Suspected Islamists deface Egyptian cultural icons

Vandals place Islamic veil on statue of famous Egyptian singer Umm Kulthum, decapitate statue of writer Taha Husayn.

February 24, 2013 14:06
2 minute read.
Famed Egyptian Singer Umm Kulthum.

Umm Kulthum 311. (photo credit: Wikimedia )


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Monuments to two of Egypt’s most important cultural icons – singer Umm Kulthum and Taha Husayn, one of the most important intellectuals of the 20th century, have been vandalized, apparently by Islamists.

In Mansoura, the Nile Delta hometown of Umm Kulthum, vandals placed an Islamic veil on a statue of her, according to a report in the the current issue of Al-Ahram Weekly, which was released last week.

“What did those ignoramuses who attacked the statues do to Islam? They insulted it, and Islam is innocent of their behavior,” the paper quotes an article by Mohamed Salmawy published in the liberal daily Al-Masry Al-Youm as stating.

Umm Kulthum, who died in 1975 and was also known as The Star of the East, was perhaps the Arab world’s most popular singer. She grew up in a rural village and moved to Cairo with her family like many others who sought a better life in the city. She sang in various genres, from religious to nationalistic songs, and broadcast legendary concerts monthly from Cairo from the 1930s to the 1970s.

The growing strength of conservative Muslims in Egypt since the victory of Islamists in national elections has given them confidence in challenging the parts of the country’s cultural heritage that do not meet their religious standards.

In Minya, 245 km. south of Cairo, vandals cut off the head of a 10-year-old marble memorial bust of Taha Husayn in a square named after him, according to the Al-Ahram Weekly. Husayn (1889-1973), known as The Dean of Arabic Literature, wrote novels and political opinion pieces. He went blind at the age of two and in 1902 went to study Islam at Al-Azhar, the most important Sunni center of learning. He clashed with the conservative views there and later moved to study in secular institutions, including the Sorbonne in Paris.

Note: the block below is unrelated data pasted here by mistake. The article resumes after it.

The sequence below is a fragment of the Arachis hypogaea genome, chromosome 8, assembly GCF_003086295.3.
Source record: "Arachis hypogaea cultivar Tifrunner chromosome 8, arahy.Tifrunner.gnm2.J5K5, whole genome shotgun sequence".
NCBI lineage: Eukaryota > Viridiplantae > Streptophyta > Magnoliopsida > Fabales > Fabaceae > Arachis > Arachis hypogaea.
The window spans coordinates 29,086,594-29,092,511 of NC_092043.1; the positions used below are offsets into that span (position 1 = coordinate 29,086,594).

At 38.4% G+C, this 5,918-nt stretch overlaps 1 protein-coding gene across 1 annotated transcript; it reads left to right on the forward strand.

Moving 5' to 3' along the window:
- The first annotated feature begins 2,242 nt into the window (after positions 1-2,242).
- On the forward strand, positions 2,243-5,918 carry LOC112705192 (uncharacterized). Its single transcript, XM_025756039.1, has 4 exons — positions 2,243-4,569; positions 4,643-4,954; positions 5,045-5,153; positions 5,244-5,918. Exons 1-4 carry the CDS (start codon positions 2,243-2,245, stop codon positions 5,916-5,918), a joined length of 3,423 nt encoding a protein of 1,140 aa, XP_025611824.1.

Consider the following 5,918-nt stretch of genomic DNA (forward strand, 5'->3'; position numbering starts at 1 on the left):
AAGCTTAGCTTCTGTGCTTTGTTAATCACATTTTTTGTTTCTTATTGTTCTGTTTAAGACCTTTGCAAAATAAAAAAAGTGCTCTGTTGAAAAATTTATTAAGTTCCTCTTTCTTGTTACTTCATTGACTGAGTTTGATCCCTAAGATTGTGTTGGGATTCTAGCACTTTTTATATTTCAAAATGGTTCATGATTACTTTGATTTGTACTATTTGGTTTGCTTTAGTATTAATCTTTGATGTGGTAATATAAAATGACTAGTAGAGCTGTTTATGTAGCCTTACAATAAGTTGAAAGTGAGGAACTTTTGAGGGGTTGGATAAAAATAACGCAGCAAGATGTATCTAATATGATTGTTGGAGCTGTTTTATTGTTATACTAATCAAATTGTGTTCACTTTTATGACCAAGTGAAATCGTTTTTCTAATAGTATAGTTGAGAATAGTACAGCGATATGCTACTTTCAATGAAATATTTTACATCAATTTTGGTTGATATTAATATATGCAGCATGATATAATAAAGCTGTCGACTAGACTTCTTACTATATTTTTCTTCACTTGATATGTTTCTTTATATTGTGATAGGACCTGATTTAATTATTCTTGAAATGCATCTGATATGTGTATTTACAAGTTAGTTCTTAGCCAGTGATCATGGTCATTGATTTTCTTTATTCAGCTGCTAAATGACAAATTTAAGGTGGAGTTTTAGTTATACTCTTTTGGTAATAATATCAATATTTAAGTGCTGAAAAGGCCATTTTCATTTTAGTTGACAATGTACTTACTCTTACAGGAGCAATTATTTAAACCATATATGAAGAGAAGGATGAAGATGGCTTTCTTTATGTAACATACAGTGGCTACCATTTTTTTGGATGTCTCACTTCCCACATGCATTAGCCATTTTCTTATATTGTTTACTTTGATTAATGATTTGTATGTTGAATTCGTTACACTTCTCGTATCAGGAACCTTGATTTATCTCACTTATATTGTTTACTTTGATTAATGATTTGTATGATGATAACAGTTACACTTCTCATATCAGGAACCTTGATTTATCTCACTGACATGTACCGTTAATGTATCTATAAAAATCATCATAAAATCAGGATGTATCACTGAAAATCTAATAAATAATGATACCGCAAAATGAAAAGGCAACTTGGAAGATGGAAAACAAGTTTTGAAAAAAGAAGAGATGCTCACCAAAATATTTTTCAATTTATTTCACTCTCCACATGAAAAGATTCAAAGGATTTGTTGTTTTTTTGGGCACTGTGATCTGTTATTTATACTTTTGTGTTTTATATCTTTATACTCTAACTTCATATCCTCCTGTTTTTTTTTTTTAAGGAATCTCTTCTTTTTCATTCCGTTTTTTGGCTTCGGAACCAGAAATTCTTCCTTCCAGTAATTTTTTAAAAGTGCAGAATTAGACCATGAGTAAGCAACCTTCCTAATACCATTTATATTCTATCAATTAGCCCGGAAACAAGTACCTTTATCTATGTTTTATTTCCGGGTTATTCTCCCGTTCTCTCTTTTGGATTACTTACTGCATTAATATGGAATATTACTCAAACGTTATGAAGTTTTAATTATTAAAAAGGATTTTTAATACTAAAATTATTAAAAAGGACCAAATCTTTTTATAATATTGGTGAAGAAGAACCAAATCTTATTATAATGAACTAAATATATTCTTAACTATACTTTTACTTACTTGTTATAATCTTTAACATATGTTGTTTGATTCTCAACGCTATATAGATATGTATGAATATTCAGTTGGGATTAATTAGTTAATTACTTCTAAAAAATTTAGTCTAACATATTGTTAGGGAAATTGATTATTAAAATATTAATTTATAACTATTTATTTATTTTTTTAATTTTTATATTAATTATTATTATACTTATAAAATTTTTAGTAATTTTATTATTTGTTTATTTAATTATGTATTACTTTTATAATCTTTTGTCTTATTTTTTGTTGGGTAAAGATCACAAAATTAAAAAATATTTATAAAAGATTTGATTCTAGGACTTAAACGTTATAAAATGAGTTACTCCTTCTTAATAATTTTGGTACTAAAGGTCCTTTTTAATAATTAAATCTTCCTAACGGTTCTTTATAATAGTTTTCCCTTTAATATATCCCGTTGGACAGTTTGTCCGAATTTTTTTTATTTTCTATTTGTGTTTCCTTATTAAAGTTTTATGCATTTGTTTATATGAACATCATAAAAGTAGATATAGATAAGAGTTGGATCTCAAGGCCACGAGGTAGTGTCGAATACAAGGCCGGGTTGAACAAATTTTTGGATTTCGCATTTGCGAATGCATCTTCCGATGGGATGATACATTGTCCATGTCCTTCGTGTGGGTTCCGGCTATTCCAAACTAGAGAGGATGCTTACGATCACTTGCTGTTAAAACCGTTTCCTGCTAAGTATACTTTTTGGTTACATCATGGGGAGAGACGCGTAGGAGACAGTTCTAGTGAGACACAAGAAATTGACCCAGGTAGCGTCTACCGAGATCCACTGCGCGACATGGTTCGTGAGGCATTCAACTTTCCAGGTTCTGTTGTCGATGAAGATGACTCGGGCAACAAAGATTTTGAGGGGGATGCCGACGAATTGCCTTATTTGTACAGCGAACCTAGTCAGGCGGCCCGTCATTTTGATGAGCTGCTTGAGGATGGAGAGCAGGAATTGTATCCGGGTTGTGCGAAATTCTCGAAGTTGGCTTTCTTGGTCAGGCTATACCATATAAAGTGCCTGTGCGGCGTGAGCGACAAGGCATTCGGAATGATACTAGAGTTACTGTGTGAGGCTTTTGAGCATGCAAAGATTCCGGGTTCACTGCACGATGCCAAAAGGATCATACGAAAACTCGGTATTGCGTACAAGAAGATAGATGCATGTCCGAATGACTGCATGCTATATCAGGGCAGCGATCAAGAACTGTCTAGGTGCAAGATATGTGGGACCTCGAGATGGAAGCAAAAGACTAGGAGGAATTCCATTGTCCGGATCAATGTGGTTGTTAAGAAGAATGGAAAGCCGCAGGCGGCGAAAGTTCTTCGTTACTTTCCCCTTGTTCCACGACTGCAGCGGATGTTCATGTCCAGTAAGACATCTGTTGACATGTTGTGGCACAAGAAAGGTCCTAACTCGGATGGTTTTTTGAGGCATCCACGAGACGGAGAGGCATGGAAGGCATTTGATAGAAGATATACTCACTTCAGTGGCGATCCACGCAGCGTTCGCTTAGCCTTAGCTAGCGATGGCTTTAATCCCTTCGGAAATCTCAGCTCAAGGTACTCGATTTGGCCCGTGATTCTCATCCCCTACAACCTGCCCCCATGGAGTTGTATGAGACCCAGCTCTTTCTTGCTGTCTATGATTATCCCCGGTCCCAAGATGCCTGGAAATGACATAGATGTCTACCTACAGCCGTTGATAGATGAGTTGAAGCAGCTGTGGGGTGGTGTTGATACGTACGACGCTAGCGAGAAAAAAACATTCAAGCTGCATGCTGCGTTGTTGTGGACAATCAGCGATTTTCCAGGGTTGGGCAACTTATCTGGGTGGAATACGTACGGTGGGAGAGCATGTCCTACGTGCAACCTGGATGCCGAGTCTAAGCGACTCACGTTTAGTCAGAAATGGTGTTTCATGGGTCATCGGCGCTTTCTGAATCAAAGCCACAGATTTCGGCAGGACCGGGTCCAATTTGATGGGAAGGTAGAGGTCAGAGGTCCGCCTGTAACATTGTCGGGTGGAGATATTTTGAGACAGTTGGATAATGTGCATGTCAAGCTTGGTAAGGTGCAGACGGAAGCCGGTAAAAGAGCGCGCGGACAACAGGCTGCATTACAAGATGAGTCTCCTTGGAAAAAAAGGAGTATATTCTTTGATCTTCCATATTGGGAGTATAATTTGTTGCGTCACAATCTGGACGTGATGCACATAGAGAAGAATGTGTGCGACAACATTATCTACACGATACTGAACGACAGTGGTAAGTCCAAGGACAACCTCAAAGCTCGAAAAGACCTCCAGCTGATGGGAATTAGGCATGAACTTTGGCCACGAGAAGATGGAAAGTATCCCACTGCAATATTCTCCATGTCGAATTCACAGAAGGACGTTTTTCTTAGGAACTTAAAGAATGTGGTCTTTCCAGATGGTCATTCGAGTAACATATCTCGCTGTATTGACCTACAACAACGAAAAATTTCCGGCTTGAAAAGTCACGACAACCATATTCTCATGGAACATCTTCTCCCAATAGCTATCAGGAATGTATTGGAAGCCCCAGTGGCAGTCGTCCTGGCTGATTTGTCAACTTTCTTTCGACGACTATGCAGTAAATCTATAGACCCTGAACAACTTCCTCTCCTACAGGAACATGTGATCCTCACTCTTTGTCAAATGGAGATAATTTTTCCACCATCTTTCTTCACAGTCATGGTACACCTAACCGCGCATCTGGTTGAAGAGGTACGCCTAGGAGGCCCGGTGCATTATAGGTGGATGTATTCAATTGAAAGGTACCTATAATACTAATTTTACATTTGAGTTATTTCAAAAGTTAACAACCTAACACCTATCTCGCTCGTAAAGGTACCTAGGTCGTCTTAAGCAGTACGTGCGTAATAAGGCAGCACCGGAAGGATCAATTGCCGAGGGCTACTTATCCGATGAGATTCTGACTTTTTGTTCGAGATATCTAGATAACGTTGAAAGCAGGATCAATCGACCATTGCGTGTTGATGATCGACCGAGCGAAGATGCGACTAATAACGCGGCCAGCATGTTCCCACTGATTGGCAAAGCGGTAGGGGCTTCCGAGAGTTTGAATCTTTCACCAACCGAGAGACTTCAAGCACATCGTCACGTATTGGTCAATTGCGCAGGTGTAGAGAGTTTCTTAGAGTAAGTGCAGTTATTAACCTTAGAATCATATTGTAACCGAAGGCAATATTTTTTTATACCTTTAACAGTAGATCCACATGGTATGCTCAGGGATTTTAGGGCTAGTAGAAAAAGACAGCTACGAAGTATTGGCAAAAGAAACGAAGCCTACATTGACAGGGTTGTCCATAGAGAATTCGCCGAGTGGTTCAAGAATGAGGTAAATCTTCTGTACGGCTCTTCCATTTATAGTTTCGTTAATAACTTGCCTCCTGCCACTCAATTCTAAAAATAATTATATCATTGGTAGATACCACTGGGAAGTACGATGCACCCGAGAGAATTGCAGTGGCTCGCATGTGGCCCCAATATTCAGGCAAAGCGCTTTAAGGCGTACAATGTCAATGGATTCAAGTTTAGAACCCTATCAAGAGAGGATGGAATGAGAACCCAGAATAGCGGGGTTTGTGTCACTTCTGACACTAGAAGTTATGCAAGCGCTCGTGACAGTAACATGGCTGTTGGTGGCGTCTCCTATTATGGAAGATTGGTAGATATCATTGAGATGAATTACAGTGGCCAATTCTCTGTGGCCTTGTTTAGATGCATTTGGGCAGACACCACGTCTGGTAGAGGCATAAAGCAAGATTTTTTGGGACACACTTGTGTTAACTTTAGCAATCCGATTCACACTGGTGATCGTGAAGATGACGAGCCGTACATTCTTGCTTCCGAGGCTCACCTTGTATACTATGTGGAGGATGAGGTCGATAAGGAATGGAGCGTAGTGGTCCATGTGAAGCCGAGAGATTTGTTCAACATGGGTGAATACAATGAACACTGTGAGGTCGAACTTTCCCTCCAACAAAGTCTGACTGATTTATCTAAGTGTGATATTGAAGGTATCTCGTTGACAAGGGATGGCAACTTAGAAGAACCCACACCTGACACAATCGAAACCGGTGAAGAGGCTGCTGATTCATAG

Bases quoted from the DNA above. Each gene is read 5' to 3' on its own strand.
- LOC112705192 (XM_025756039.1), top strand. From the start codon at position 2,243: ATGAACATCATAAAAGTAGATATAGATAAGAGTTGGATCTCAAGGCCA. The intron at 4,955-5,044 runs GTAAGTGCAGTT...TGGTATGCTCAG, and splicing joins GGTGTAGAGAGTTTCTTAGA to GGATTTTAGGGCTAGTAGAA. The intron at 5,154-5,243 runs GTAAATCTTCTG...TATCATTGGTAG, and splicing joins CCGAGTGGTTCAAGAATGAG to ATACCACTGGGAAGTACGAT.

He was named the minister of education in 1950 and some of his writings angered religious authorities and Islamists, which helps explain why his monument was targeted.

Late last year, reports emerged that Islamists want to destroy the Giza Pyramids and the Sphinx. Sheikh Murgan Salem al-Gohary, who is linked with jihadists, called for the destruction of the landmarks in an Egyptian TV interview at the end of last year and said, “All Muslims are charged with applying the teachings of Islam to remove such idols, as we did in Afghanistan when we destroyed the Buddha statues,” according to Al-Arabiya.

Because these monuments come from the pre- Islamic period (known as Jahiliyya), the “Era of Ignorance” before the revelation of the Koran to Muhammad, these monuments are deemed to be a form of idolatry.

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